Cheesy gland is a chronic disease of sheep, characterised by the formation of abscesses in the lymph nodes and caused by the bacterium Corynebacterium pseudotuberculosis. Infection enters the flock by a carrier animal with shearing being the primary risk factor for spreading the disease.
Cheesy gland is a highly contagious bacteria that is spread via respiratory exhalation or transmission of ruptured fluids.
It is a hidden disease affecting the major internal body organs and both the internal and external lymph nodes in sheep.
The bacteria release a toxin, which damages the lymph node/organ and causes an abscess to form.
Over time, the pus-filled abscess reorganises to form the characteristic Caseous abscess or “Cheesy Gland”.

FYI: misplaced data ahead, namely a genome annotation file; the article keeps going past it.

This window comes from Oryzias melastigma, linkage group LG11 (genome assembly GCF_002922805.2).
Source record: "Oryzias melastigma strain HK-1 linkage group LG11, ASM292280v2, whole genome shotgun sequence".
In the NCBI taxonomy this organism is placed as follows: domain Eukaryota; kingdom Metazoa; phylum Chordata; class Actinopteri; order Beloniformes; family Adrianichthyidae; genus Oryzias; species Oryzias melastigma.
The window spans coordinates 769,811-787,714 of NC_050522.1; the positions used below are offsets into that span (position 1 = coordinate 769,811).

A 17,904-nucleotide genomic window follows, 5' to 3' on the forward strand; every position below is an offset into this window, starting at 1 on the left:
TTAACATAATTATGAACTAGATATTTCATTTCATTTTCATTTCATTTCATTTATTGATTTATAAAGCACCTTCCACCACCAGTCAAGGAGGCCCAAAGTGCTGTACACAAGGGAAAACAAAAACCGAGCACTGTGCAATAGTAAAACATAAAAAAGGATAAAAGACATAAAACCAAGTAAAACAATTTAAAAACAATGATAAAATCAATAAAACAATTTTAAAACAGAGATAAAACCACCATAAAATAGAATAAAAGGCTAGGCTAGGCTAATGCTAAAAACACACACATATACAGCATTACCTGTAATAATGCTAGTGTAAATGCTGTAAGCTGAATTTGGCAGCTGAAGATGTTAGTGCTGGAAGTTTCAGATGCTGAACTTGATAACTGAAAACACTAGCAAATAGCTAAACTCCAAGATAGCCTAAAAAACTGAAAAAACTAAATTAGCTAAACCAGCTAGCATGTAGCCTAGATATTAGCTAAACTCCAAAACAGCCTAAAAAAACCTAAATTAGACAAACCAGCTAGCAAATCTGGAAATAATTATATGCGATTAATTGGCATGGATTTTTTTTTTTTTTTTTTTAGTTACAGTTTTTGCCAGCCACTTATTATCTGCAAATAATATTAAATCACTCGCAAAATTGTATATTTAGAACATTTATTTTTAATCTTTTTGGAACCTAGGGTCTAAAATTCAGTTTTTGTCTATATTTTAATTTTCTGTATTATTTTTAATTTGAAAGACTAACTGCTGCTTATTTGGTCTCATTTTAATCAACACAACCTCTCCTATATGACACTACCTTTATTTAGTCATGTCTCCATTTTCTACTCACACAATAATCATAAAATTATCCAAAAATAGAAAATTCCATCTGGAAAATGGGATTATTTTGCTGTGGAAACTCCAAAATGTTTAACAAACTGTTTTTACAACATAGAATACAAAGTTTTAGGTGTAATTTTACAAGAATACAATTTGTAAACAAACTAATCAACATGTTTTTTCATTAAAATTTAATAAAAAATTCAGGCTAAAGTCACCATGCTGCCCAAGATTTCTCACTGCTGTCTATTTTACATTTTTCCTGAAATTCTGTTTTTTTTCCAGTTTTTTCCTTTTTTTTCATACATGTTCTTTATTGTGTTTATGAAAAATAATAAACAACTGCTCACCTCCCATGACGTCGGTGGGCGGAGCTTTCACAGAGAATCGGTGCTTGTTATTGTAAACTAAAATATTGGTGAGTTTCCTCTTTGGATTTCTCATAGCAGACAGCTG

Cheesy gland causes losses to the sheep industry through carcass condemnations and trimmings, and the loss of wool production.
Control relies on the elimination of the source of infection by culling all sheep with enlarged lymph nodes, preferably at shearing when palpation is easier.
Using a vaccine with cheesy gland protection such as Ultravac® 5+1 B12, Glanvac® or Eweguard® will reduce the number of sheep that develop abscesses.
Cheesy gland prevalence in cull ewes is 5-7%1
Cheesy gland costs the NZ sheep industry approximately $1.2M per year 2
Nuttall, W. 1988 caseous lymphadenitis in sheep and goats in NZ. Surveillance 15 (1) 10-12. Plus recent 2017 data from asurequality